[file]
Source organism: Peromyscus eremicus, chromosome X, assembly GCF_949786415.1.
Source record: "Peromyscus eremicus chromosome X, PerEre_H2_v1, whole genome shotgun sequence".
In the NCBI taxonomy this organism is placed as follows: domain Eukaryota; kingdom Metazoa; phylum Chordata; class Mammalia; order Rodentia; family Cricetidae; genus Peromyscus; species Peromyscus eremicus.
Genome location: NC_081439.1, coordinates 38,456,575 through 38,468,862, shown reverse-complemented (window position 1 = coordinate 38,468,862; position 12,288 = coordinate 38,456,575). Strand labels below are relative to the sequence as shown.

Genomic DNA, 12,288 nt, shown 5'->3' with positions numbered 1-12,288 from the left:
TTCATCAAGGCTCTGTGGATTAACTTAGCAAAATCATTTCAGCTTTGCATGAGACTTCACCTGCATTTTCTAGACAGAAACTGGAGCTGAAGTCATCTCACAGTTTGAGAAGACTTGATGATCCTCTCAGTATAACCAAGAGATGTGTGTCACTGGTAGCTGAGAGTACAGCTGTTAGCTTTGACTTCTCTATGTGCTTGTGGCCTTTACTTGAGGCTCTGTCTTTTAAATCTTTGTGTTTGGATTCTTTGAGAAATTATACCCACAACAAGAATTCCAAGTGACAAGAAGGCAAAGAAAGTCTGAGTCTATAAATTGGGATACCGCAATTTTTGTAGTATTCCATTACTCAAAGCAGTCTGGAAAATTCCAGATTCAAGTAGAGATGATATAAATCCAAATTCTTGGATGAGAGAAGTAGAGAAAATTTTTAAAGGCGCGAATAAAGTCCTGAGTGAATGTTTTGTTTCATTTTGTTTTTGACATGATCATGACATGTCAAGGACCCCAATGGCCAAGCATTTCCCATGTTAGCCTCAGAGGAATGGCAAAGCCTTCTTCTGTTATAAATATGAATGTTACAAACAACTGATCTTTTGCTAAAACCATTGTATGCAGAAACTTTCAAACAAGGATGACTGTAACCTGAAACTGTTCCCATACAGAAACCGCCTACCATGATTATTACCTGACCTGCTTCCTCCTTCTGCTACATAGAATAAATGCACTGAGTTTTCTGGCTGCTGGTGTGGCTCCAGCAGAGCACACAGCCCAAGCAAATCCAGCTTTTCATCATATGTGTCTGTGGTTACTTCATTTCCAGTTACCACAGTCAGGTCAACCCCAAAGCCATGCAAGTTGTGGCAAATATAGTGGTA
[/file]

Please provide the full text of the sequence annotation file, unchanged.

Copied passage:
Source organism: Peromyscus eremicus, chromosome X, assembly GCF_949786415.1.
Source record: "Peromyscus eremicus chromosome X, PerEre_H2_v1, whole genome shotgun sequence".
In the NCBI taxonomy this organism is placed as follows: domain Eukaryota; kingdom Metazoa; phylum Chordata; class Mammalia; order Rodentia; family Cricetidae; genus Peromyscus; species Peromyscus eremicus.
Genome location: NC_081439.1, coordinates 38,456,575 through 38,468,862, shown reverse-complemented (window position 1 = coordinate 38,468,862; position 12,288 = coordinate 38,456,575). Strand labels below are relative to the sequence as shown.

Genomic DNA, 12,288 nt, shown 5'->3' with positions numbered 1-12,288 from the left:
TTCATCAAGGCTCTGTGGATTAACTTAGCAAAATCATTTCAGCTTTGCATGAGACTTCACCTGCATTTTCTAGACAGAAACTGGAGCTGAAGTCATCTCACAGTTTGAGAAGACTTGATGATCCTCTCAGTATAACCAAGAGATGTGTGTCACTGGTAGCTGAGAGTACAGCTGTTAGCTTTGACTTCTCTATGTGCTTGTGGCCTTTACTTGAGGCTCTGTCTTTTAAATCTTTGTGTTTGGATTCTTTGAGAAATTATACCCACAACAAGAATTCCAAGTGACAAGAAGGCAAAGAAAGTCTGAGTCTATAAATTGGGATACCGCAATTTTTGTAGTATTCCATTACTCAAAGCAGTCTGGAAAATTCCAGATTCAAGTAGAGATGATATAAATCCAAATTCTTGGATGAGAGAAGTAGAGAAAATTTTTAAAGGCGCGAATAAAGTCCTGAGTGAATGTTTTGTTTCATTTTGTTTTTGACATGATCATGACATGTCAAGGACCCCAATGGCCAAGCATTTCCCATGTTAGCCTCAGAGGAATGGCAAAGCCTTCTTCTGTTATAAATATGAATGTTACAAACAACTGATCTTTTGCTAAAACCATTGTATGCAGAAACTTTCAAACAAGGATGACTGTAACCTGAAACTGTTCCCATACAGAAACCGCCTACCATGATTATTACCTGACCTGCTTCCTCCTTCTGCTACATAGAATAAATGCACTGAGTTTTCTGGCTGCTGGTGTGGCTCCAGCAGAGCACACAGCCCAAGCAAATCCAGCTTTTCATCATATGTGTCTGTGGTTACTTCATTTCCAGTTACCACAGTCAGGTCAACCCCAAAGCCATGCAAGTTGTGGCAAATATAGTGGTA